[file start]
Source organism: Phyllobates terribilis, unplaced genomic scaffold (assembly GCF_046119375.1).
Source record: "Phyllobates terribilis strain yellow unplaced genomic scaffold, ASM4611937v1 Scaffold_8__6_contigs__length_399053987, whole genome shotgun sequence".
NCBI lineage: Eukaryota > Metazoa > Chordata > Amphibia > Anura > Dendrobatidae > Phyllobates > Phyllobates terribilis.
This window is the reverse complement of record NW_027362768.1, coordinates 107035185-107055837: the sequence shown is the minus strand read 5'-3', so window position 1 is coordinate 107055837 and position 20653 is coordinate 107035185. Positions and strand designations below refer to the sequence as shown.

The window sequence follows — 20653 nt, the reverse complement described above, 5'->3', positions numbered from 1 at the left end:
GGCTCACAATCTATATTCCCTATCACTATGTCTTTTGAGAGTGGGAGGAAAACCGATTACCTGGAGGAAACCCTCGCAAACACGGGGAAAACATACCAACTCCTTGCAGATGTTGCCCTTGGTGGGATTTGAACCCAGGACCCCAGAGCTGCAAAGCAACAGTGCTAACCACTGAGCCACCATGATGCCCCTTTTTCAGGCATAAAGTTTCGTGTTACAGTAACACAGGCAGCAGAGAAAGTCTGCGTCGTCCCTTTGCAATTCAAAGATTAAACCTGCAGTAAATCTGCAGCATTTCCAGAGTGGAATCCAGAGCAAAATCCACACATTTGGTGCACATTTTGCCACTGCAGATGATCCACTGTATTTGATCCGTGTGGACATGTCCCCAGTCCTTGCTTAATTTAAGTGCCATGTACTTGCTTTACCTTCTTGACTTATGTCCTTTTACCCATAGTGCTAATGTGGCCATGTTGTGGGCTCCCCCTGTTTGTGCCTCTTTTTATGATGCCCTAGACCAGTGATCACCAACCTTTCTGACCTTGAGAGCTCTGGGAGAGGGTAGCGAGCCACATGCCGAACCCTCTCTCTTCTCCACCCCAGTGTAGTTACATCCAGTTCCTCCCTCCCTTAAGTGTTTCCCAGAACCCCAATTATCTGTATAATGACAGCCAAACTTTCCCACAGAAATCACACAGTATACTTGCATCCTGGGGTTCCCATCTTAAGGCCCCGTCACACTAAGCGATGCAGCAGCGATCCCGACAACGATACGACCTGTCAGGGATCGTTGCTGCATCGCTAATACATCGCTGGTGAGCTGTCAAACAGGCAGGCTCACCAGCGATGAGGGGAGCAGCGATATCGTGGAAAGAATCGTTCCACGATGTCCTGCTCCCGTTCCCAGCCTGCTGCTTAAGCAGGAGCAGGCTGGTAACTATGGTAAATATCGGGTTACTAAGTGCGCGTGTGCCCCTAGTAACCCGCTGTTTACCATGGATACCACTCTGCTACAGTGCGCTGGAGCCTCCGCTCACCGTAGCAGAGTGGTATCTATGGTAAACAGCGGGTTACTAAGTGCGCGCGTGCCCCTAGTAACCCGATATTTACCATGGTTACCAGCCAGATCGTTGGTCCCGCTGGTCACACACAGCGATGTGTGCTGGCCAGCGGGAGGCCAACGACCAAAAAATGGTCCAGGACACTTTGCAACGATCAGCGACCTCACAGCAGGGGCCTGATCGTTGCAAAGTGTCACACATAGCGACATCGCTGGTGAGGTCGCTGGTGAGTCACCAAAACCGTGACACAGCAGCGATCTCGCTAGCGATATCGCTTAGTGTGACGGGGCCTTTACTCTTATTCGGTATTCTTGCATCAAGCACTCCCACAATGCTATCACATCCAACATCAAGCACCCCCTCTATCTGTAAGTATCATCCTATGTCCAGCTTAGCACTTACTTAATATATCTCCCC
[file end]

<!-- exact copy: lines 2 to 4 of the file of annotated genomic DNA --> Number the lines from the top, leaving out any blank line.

Source record: "Phyllobates terribilis strain yellow unplaced genomic scaffold, ASM4611937v1 Scaffold_8__6_contigs__length_399053987, whole genome shotgun sequence".
NCBI lineage: Eukaryota > Metazoa > Chordata > Amphibia > Anura > Dendrobatidae > Phyllobates > Phyllobates terribilis.
This window is the reverse complement of record NW_027362768.1, coordinates 107035185-107055837: the sequence shown is the minus strand read 5'-3', so window position 1 is coordinate 107055837 and position 20653 is coordinate 107035185. Positions and strand designations below refer to the sequence as shown.